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Would Privatizing Social Security Raise Economic Welfare?

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  • Martin Feldstein

Abstract

A funded social security retirement program would imply a larger capital stock and a higher level of real income than an unfunded program that provides the same level of benefits. The transition from an unfunded program to a funded program that does not reduce the benefits of existing retirees or the present value of the benefit entitlements of existing employees would, however, require substituting explicit government debt for the equally large implicit debt of the unfunded program. This paper shows that such a debt financed transition from an unfunded program to a funded program is not just a change of form without economic effects. Such a debt financed transition would raise economic welfare if three conditions are met: (1) the marginal product of capital exceeds the rate of economic growth; (2) the capital intensity of the economy is below the welfare maximizing level (i.e., the marginal product of capital exceeds the appropriate consumption discount rate); and (3) the rate of economic growth is positive. Illustrative calculations based on U.S. experience since 1960 suggest that the present value of the gain from a debt financed transition to a funded program would substantially exceed the current level of GDP. More explicitly, even with a relatively high real consumption discount rate of 4.4 percent, the present value gain would be about 1.5 dollars per dollar of current net social security wealth or about $17 trillion.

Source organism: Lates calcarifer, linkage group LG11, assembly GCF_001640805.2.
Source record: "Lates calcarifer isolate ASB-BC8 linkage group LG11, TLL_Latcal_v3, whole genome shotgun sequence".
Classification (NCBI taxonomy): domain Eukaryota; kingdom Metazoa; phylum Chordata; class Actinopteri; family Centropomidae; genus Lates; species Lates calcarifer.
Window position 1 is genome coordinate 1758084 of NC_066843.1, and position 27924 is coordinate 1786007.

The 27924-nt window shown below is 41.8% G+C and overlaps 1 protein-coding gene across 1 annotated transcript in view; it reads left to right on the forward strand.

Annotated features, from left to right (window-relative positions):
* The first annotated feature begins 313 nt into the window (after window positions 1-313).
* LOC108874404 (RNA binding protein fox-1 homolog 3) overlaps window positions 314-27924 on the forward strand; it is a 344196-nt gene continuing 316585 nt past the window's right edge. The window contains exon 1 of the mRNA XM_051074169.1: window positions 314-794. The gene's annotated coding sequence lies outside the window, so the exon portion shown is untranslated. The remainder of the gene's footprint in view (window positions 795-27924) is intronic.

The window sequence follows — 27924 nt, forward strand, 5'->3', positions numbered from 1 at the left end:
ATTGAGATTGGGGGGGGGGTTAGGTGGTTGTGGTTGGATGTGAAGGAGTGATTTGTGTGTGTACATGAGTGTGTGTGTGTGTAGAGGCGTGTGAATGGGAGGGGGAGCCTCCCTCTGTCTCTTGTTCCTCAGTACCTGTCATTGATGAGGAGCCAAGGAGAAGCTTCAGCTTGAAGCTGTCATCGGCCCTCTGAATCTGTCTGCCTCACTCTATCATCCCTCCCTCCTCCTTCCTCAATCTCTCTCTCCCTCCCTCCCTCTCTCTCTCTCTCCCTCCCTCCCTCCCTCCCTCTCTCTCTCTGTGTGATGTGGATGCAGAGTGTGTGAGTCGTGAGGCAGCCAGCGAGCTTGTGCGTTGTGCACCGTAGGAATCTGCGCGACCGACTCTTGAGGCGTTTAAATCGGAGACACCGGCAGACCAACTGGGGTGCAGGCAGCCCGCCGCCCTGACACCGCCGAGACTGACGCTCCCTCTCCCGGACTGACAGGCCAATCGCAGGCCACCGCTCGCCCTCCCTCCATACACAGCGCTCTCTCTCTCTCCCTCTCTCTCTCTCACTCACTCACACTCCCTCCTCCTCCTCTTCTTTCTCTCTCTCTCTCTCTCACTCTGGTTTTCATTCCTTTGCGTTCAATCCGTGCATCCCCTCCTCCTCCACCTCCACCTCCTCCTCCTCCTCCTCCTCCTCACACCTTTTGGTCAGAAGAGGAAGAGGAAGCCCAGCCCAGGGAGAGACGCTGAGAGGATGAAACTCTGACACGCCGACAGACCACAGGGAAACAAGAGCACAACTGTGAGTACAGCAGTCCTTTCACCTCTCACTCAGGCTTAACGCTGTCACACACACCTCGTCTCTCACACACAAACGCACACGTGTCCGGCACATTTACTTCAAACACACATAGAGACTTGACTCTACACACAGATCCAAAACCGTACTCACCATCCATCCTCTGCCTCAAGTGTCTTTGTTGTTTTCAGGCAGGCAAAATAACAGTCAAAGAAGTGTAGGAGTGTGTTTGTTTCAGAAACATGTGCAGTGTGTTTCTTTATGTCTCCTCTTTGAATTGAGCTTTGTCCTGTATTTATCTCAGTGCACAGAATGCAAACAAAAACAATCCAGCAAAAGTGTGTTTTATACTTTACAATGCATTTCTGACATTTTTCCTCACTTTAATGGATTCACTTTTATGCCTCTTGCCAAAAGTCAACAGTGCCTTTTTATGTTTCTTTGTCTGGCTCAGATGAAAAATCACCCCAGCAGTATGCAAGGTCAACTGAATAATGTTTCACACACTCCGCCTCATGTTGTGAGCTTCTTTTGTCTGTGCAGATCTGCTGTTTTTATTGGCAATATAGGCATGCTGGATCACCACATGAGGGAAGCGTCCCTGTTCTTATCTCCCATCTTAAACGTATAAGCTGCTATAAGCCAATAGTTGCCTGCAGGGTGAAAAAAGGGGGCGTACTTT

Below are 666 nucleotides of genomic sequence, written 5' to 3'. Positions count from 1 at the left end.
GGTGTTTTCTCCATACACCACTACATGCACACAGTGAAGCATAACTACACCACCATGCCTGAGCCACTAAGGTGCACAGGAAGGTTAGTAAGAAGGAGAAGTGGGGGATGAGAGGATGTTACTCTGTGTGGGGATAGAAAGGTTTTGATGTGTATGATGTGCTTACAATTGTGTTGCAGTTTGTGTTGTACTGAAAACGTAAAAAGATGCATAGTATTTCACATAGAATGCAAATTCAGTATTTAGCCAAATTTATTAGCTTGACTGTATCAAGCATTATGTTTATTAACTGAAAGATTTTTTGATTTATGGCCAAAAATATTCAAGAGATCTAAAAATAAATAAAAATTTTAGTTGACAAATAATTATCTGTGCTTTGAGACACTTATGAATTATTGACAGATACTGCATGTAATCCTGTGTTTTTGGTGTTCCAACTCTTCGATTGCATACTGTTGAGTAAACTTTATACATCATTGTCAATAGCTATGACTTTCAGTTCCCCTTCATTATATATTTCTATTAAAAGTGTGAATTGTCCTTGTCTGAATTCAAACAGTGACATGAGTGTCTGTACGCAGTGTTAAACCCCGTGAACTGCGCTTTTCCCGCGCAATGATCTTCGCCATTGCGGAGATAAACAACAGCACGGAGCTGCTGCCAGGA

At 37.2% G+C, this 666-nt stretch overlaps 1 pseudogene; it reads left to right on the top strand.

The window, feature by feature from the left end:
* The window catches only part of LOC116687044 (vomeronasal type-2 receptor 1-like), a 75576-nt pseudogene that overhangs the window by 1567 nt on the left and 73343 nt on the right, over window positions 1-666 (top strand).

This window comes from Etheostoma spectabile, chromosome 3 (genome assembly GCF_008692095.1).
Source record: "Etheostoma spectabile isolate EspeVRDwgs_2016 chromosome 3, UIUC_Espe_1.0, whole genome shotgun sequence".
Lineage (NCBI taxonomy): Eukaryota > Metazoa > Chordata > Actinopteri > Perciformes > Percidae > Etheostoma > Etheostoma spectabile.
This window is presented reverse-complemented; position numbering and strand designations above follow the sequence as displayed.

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Bibliographic Info

Paper provided by National Bureau of Economic Research, Inc in its series NBER Working Papers with number 5281.

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Date of creation: Sep 1995
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Handle: RePEc:nbr:nberwo:5281

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  1. Andrew B. Abel & N. Gregory Mankiw & Lawrence H. Summers & Richard J. Zeckhauser, 1989. "Assessing Dynamic Efficiency: Theory and Evidence," NBER Working Papers 2097, National Bureau of Economic Research, Inc.
  2. Feldstein, Martin S, 1985. "The Optimal Level of Social Security Benefits," The Quarterly Journal of Economics, MIT Press, vol. 100(2), pages 303-20, May.
  3. Feldstein, Martin & Dicks-Mireaux, Louis & Poterba, James, 1983. "The effective tax rate and the pretax rate of return," Journal of Public Economics, Elsevier, vol. 21(2), pages 129-158, July.
  4. Laurence J. Kotlikoff, 1995. "Privatization of Social Security: How it Works and Why it Matters," Boston University - Institute for Economic Development 66, Boston University, Institute for Economic Development.
  5. Arrow, Kenneth J & Lind, Robert C, 1970. "Uncertainty and the Evaluation of Public Investment Decisions," American Economic Review, American Economic Association, vol. 60(3), pages 364-78, June.
  6. Salvador Valdés & Peter Diamond, . "Social Security Reforms in Chile," Documentos de Trabajo 161, Instituto de Economia. Pontificia Universidad Católica de Chile..
  7. Peter Diamond, 2004. "Social Security," American Economic Review, American Economic Association, vol. 94(1), pages 1-24, March.
  8. Feldstein, Martin & Liebman, Jeffrey B., 2002. "Social security," Handbook of Public Economics, in: A. J. Auerbach & M. Feldstein (ed.), Handbook of Public Economics, edition 1, volume 4, chapter 32, pages 2245-2324 Elsevier.
  9. Corsetti, Giancarlo & Schmidt-Hebbel, Klaus, 1995. "Pension reform and growth," Policy Research Working Paper Series 1471, The World Bank.
  10. Paul A. Samuelson, 1958. "An Exact Consumption-Loan Model of Interest with or without the Social Contrivance of Money," Journal of Political Economy, University of Chicago Press, vol. 66, pages 467.
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